Issa pushes alternative anti-piracy bill

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Sen. Ron Wyden (D-Ore.) introduced his version of OPEN in the Senate last month.

But critics of the legislation say it will do little to curb online copyright infringement.

OPEN is an alternative to the House's Stop Online Piracy Act (SOPA) and the Senate's Protect IP Act (PIPA), which sparked a massive Web protest on Wednesday.

Thousands of sites, including Google, Wikipedia and reddit, either shutdown in protest or directed users to statements opposing the bills.

The backlash forced numerous lawmakers to backpedal and pull their support of the bills.

SOPA and Protect IP would empower the Justice Department and copyright holders to demand that search engines delete links to sites deemed to be “dedicated” to copyright infringement. Ad networks and payment processors would be prohibited from doing business with the sites.

Movie studios, record labels and business groups say the legislation is needed to stop the illegal downloading of movies, music and other copyrighted content, and argue that legislative action is long overdue.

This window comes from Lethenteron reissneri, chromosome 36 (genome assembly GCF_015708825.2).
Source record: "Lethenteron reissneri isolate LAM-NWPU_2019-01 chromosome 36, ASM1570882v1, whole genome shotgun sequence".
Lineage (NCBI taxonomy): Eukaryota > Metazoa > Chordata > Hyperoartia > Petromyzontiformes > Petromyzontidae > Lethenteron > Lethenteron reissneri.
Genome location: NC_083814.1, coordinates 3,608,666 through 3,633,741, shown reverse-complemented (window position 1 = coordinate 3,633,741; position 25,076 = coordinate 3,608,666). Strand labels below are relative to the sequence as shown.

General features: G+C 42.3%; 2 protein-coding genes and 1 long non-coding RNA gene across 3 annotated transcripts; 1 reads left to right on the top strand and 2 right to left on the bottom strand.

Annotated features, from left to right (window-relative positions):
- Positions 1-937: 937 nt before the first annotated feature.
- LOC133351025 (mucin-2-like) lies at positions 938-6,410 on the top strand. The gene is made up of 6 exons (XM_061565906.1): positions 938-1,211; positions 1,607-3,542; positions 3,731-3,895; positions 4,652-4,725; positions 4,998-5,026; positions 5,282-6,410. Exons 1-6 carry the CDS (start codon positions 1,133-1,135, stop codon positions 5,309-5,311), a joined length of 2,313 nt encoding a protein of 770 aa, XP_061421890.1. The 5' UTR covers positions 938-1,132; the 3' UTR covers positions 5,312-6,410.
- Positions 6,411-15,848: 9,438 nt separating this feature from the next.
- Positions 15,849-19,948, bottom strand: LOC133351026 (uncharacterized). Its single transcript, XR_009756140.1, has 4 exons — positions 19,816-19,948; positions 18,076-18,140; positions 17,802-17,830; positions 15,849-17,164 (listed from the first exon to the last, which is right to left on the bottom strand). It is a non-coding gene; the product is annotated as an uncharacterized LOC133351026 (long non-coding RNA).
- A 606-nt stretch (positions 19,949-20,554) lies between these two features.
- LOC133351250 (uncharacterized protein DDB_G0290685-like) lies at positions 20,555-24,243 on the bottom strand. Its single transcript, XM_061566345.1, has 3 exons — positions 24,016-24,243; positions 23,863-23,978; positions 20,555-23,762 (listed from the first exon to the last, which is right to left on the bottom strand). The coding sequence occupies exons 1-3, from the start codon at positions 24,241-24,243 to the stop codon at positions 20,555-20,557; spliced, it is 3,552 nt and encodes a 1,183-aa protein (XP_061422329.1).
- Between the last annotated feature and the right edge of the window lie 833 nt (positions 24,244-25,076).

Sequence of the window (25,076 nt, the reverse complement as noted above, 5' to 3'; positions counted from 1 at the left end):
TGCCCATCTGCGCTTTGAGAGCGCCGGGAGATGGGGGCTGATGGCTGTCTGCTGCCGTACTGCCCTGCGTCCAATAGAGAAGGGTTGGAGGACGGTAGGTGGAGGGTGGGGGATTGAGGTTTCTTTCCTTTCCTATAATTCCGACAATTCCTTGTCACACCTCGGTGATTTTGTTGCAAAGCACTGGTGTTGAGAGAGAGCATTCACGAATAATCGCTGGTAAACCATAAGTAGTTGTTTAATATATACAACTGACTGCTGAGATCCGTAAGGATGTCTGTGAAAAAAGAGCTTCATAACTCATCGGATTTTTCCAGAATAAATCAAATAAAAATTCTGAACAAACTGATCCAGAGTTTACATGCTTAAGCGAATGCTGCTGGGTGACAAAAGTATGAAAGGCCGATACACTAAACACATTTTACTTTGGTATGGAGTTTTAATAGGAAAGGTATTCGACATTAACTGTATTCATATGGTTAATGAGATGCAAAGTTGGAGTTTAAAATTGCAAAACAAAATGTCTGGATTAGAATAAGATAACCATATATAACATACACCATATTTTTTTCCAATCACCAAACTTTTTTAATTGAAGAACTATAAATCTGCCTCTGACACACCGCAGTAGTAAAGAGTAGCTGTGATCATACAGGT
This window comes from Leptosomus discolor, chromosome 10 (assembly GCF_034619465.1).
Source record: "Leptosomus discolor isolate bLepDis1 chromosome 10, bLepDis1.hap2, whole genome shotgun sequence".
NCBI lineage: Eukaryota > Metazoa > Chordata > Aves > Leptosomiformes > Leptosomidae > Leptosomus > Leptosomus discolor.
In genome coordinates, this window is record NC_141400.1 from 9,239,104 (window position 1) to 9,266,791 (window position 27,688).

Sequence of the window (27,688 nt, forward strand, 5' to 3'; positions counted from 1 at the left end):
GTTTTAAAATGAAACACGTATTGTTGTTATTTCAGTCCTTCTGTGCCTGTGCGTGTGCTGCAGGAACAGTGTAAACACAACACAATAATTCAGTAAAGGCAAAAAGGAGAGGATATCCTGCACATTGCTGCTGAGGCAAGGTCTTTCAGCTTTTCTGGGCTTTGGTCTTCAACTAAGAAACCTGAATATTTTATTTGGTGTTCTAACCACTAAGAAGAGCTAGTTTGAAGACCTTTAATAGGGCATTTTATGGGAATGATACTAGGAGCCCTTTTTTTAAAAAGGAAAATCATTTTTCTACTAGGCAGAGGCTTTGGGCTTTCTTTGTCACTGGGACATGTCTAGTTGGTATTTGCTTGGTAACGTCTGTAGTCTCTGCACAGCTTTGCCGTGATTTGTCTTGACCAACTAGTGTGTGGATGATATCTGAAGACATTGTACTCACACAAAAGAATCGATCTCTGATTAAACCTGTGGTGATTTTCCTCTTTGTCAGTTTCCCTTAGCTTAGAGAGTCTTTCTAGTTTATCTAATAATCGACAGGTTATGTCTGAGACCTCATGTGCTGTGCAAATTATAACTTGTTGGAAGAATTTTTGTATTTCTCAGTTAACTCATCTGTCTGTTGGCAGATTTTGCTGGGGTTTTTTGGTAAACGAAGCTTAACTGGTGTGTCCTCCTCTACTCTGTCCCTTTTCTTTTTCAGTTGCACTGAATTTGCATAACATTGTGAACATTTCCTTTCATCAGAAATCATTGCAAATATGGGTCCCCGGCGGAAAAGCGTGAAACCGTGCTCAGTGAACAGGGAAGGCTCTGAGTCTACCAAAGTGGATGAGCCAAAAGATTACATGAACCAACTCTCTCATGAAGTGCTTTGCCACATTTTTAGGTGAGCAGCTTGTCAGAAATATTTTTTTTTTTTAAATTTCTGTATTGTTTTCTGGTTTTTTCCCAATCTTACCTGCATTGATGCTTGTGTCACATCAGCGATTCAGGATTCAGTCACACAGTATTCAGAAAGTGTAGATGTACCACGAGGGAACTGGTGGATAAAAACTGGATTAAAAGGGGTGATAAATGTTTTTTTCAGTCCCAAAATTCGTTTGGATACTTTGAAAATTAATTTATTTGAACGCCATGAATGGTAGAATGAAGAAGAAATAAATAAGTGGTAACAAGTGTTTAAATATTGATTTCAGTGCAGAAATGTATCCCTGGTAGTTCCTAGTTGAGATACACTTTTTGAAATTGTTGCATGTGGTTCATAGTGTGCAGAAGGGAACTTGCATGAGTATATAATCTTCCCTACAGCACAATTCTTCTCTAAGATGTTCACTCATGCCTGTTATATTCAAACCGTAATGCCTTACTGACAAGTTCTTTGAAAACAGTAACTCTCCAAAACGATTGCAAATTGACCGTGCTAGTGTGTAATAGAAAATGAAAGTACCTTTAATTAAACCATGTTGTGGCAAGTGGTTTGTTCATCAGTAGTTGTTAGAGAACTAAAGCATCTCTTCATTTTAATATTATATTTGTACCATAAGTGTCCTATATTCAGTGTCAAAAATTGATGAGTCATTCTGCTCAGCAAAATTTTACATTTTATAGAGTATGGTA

But Web companies warn the bills would stifle innovation and censor free speech. They say the legislation would impose an unreasonable burden on websites to police user-generated content and could lead to legitimate websites getting shut down.

Issa's alternative bill would empower the U.S. International Trade Commission, rather than the Justice Department, to go after the foreign infringing websites. The bill focuses only on a "follow the money" approach, requiring ad networks and payment processors to cut off business with the sites, instead of requiring other sites to delete links.

The bill also does not include a private of action for copyright holders to target sites pirating their material.

But Rep. Lamar Smith (R-Texas), the sponsor of SOPA, said Issa's bill would be ineffective. 

"The Wyden-Issa OPEN Act does not do enough to combat online piracy, and may make the problem worse," Smith said. "The OPEN Act makes the Internet even more open to foreign thieves that steal America’s technology and intellectual property without protecting U.S. businesses and consumers. The bill is not an effective tool for combating online intellectual property theft. The proposal amounts to a safe harbor for foreign criminals who steal American technology, products and intellectual property."

Smith said he will continue to move forward with SOPA next month.